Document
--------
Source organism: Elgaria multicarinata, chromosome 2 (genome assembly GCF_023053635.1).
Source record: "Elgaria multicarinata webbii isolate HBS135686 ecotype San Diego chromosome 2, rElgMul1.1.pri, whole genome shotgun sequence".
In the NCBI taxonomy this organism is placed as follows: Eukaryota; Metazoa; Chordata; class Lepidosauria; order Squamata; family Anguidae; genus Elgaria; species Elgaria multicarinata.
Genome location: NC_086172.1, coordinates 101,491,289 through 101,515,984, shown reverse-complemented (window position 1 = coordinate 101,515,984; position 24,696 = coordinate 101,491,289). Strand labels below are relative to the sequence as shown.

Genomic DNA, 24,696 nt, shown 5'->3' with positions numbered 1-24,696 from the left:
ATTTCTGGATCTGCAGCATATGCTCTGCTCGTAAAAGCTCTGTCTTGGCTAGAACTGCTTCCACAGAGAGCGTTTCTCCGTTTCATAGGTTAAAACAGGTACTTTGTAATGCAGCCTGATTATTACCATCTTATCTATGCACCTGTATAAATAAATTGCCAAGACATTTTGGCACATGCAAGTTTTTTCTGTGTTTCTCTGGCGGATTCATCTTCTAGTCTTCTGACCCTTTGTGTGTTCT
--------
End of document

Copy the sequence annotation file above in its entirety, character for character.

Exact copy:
Source organism: Elgaria multicarinata, chromosome 2 (genome assembly GCF_023053635.1).
Source record: "Elgaria multicarinata webbii isolate HBS135686 ecotype San Diego chromosome 2, rElgMul1.1.pri, whole genome shotgun sequence".
In the NCBI taxonomy this organism is placed as follows: Eukaryota; Metazoa; Chordata; class Lepidosauria; order Squamata; family Anguidae; genus Elgaria; species Elgaria multicarinata.
Genome location: NC_086172.1, coordinates 101,491,289 through 101,515,984, shown reverse-complemented (window position 1 = coordinate 101,515,984; position 24,696 = coordinate 101,491,289). Strand labels below are relative to the sequence as shown.

Genomic DNA, 24,696 nt, shown 5'->3' with positions numbered 1-24,696 from the left:
ATTTCTGGATCTGCAGCATATGCTCTGCTCGTAAAAGCTCTGTCTTGGCTAGAACTGCTTCCACAGAGAGCGTTTCTCCGTTTCATAGGTTAAAACAGGTACTTTGTAATGCAGCCTGATTATTACCATCTTATCTATGCACCTGTATAAATAAATTGCCAAGACATTTTGGCACATGCAAGTTTTTTCTGTGTTTCTCTGGCGGATTCATCTTCTAGTCTTCTGACCCTTTGTGTGTTCT